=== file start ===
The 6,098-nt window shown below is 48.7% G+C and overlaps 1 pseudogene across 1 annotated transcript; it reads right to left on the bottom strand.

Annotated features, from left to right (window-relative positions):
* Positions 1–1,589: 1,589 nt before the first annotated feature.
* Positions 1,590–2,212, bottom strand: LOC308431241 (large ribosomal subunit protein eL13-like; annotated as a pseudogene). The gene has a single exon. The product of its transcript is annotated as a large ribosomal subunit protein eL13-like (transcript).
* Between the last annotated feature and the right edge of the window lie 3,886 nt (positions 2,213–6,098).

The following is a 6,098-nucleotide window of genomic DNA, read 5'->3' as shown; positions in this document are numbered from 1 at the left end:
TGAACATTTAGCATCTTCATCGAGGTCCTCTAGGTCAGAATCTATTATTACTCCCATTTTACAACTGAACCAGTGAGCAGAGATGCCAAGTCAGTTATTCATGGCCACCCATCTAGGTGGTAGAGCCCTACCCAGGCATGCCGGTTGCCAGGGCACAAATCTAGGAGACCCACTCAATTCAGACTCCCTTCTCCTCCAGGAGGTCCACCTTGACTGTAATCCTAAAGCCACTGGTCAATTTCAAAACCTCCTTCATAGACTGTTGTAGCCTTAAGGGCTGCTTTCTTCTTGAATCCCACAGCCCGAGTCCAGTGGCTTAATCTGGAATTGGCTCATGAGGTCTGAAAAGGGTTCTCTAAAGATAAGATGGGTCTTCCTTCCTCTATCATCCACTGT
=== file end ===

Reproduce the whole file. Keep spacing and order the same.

The 6,098-nt window shown below is 48.7% G+C and overlaps 1 pseudogene across 1 annotated transcript; it reads right to left on the bottom strand.

Annotated features, from left to right (window-relative positions):
* Positions 1–1,589: 1,589 nt before the first annotated feature.
* Positions 1,590–2,212, bottom strand: LOC308431241 (large ribosomal subunit protein eL13-like; annotated as a pseudogene). The gene has a single exon. The product of its transcript is annotated as a large ribosomal subunit protein eL13-like (transcript).
* Between the last annotated feature and the right edge of the window lie 3,886 nt (positions 2,213–6,098).

The following is a 6,098-nucleotide window of genomic DNA, read 5'->3' as shown; positions in this document are numbered from 1 at the left end:
TGAACATTTAGCATCTTCATCGAGGTCCTCTAGGTCAGAATCTATTATTACTCCCATTTTACAACTGAACCAGTGAGCAGAGATGCCAAGTCAGTTATTCATGGCCACCCATCTAGGTGGTAGAGCCCTACCCAGGCATGCCGGTTGCCAGGGCACAAATCTAGGAGACCCACTCAATTCAGACTCCCTTCTCCTCCAGGAGGTCCACCTTGACTGTAATCCTAAAGCCACTGGTCAATTTCAAAACCTCCTTCATAGACTGTTGTAGCCTTAAGGGCTGCTTTCTTCTTGAATCCCACAGCCCGAGTCCAGTGGCTTAATCTGGAATTGGCTCATGAGGTCTGAAAAGGGTTCTCTAAAGATAAGATGGGTCTTCCTTCCTCTATCATCCACTGT